Data regarding the duration of admission, days of mechanical ventilation, any use of renal replacement therapy and highest markers of kidney function (urea and creatinine) from day of enrolment until day 28 post enrolment, hospital length of stay, in-hospital mortality and discharge destination will be collected.

All data collected by the investigator/s will be entered into an electronic database (REDCap). Data will be collected from day of enrolment until day 90.

Management of adverse events

It is not anticipated that any adverse events will occur in relation to the study protocol. If any adverse events do present, the nature, severity, causality and course of the adverse event will be recorded. All adverse events will be recorded from the time of consent; any event will be discussed with the attending Intensivist or Trauma consultant. Any serious adverse events related to the study will be reported by the investigator to the Melbourne Health Human Research and Ethics Committee within 24 h of site personnel becoming aware of it.


A participant (or his/her surrogate decision maker) may choose to withdraw at any stage by choice or if they experience an adverse event. If at any time the attending consultant feels that the intervention or control oral supplement is inappropriate for the patient, the patient can be withdrawn from the study. Any patient who is withdrawn from the study will not be replaced.

Sample size

To our knowledge, this will be the first study to report feasibility of HMB administration to critically ill trauma patients. Therefore, data will be used to generate sample size estimates for later confirmatory studies [64, 65]. For this trial, a suitable number of participants has been estimated based on admission data at the host institution. A recent observational study was able to recruit 28 patients over a 6-week period using a similar eligibility criteria [4]. Accounting for attrition associated with obtaining written informed consent, it is estimated to be feasible to recruit 50 participants over a 18-month period [65]. If participant recruitment is significantly less than this, the study can be extended for an additional 6–12 months.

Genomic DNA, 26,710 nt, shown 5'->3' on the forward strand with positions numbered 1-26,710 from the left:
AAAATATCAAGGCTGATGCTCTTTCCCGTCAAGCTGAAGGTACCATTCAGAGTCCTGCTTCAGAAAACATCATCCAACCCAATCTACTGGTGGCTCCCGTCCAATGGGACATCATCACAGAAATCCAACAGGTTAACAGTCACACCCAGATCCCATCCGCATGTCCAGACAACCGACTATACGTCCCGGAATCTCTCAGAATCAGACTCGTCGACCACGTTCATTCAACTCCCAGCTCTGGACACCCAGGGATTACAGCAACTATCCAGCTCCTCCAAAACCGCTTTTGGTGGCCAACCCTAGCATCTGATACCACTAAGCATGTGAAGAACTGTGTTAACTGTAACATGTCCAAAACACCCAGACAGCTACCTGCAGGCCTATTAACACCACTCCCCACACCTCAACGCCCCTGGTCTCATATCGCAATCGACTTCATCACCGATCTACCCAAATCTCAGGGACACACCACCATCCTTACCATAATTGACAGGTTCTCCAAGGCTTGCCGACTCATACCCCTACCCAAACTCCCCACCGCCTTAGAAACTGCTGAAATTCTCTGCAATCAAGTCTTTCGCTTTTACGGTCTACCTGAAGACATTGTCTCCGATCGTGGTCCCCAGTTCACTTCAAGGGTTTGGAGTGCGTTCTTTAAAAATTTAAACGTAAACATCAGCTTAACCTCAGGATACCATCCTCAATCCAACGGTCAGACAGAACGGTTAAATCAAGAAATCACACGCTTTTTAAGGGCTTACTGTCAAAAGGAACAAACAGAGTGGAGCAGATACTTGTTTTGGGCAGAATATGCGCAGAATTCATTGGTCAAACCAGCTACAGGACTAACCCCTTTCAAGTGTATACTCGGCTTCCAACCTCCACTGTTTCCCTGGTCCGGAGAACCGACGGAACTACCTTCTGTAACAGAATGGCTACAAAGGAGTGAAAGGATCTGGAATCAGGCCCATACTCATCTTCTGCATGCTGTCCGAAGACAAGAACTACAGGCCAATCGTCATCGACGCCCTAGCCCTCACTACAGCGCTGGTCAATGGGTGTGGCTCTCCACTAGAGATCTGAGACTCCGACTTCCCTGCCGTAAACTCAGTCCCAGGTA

Analysis plan

Baseline variables including demographics, severity of illness, ICU and hospital length of stay, mortality and nutritional markers will be reported according to the two randomised groups. Differences between the two treatment groups will be reported for the multiple parameters of interest, including change in weight, muscle mass and muscle strength from baseline to day 28 or hospital discharge. As well, the intraclass correlation coefficient (ICC) and coefficient of variation (CV) will be used to summarise interrater reliability of the ultrasound measurements.

Selected differences among these parameters of interest will be compared between randomised groups using the two-sample unpaired t test for approximately normal data, the Wilcoxon-rank sum test for substantially skew data and the Fisher’s exact test for categorical variables within contingency tables as appropriate. As well, exploratory multivariable models may be generated, incorporating adjustment for initial baseline values and other selected potentially relevant co-variables using linear regression. Results will be reported with 95% confidence intervals to aid in the interpretation of results in the context of pilot data.

Given the illness severity of the trauma patients under study, deaths during the study are likely, making the outcomes often only practically ascertainable in survivors. In the presence of sufficient data, exploratory time-to-event analyses in competing-risks regression models may be applied to return the subhazard functions of failure events of primary interest whilst accounting for the competing outcome of death using the method of Fine and Gray [66]. Multiplicity of testing will be acknowledged but multiple statistical tests will be otherwise unadjusted, consistent with the exploratory nature of this pilot study. Data analyses will be carried out using recent versions of established statistical software packages, which at the time of writing include the Statistical Package for the Social Sciences (IBM® SPSS® Statistics) and Stata (Stata Statistical Software. College Station, TX: StataCorp LP; 2019).